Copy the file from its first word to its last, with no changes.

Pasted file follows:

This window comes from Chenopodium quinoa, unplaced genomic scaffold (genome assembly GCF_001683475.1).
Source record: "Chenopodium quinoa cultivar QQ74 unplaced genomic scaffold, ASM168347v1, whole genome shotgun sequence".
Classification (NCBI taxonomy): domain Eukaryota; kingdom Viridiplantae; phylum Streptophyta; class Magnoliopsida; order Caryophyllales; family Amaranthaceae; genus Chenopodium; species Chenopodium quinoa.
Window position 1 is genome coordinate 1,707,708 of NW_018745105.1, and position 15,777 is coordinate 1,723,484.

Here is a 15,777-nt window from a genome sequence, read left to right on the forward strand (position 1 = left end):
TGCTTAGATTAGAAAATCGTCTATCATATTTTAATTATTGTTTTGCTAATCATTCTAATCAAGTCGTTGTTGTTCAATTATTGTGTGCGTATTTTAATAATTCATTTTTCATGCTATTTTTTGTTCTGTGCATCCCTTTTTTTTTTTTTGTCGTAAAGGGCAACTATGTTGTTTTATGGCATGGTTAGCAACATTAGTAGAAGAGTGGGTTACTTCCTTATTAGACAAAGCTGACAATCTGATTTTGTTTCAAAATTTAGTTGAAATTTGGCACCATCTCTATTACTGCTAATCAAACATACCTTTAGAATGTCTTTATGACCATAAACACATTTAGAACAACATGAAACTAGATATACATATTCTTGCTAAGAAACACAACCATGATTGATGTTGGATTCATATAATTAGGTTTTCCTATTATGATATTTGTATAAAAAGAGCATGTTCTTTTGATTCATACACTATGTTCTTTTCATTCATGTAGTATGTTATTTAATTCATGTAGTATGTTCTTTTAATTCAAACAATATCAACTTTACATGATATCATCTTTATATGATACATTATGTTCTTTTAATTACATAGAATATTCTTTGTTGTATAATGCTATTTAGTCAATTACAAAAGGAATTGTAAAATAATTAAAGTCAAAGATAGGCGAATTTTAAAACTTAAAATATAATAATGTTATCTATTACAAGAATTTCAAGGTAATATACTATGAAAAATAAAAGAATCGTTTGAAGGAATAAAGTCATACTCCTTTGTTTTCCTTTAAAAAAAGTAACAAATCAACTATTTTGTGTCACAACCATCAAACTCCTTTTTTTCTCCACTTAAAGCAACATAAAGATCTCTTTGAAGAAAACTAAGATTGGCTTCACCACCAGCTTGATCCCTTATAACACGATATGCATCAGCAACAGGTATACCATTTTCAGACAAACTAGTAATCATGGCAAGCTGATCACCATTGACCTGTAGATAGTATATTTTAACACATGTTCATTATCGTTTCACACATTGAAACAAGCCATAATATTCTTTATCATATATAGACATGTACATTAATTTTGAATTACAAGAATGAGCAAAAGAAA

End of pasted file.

This window comes from Chenopodium quinoa, unplaced genomic scaffold (genome assembly GCF_001683475.1).
Source record: "Chenopodium quinoa cultivar QQ74 unplaced genomic scaffold, ASM168347v1, whole genome shotgun sequence".
Classification (NCBI taxonomy): domain Eukaryota; kingdom Viridiplantae; phylum Streptophyta; class Magnoliopsida; order Caryophyllales; family Amaranthaceae; genus Chenopodium; species Chenopodium quinoa.
Window position 1 is genome coordinate 1,707,708 of NW_018745105.1, and position 15,777 is coordinate 1,723,484.

Here is a 15,777-nt window from a genome sequence, read left to right on the forward strand (position 1 = left end):
TGCTTAGATTAGAAAATCGTCTATCATATTTTAATTATTGTTTTGCTAATCATTCTAATCAAGTCGTTGTTGTTCAATTATTGTGTGCGTATTTTAATAATTCATTTTTCATGCTATTTTTTGTTCTGTGCATCCCTTTTTTTTTTTTTGTCGTAAAGGGCAACTATGTTGTTTTATGGCATGGTTAGCAACATTAGTAGAAGAGTGGGTTACTTCCTTATTAGACAAAGCTGACAATCTGATTTTGTTTCAAAATTTAGTTGAAATTTGGCACCATCTCTATTACTGCTAATCAAACATACCTTTAGAATGTCTTTATGACCATAAACACATTTAGAACAACATGAAACTAGATATACATATTCTTGCTAAGAAACACAACCATGATTGATGTTGGATTCATATAATTAGGTTTTCCTATTATGATATTTGTATAAAAAGAGCATGTTCTTTTGATTCATACACTATGTTCTTTTCATTCATGTAGTATGTTATTTAATTCATGTAGTATGTTCTTTTAATTCAAACAATATCAACTTTACATGATATCATCTTTATATGATACATTATGTTCTTTTAATTACATAGAATATTCTTTGTTGTATAATGCTATTTAGTCAATTACAAAAGGAATTGTAAAATAATTAAAGTCAAAGATAGGCGAATTTTAAAACTTAAAATATAATAATGTTATCTATTACAAGAATTTCAAGGTAATATACTATGAAAAATAAAAGAATCGTTTGAAGGAATAAAGTCATACTCCTTTGTTTTCCTTTAAAAAAAGTAACAAATCAACTATTTTGTGTCACAACCATCAAACTCCTTTTTTTCTCCACTTAAAGCAACATAAAGATCTCTTTGAAGAAAACTAAGATTGGCTTCACCACCAGCTTGATCCCTTATAACACGATATGCATCAGCAACAGGTATACCATTTTCAGACAAACTAGTAATCATGGCAAGCTGATCACCATTGACCTGTAGATAGTATATTTTAACACATGTTCATTATCGTTTCACACATTGAAACAAGCCATAATATTCTTTATCATATATAGACATGTACATTAATTTTGAATTACAAGAATGAGCAAAAGAAA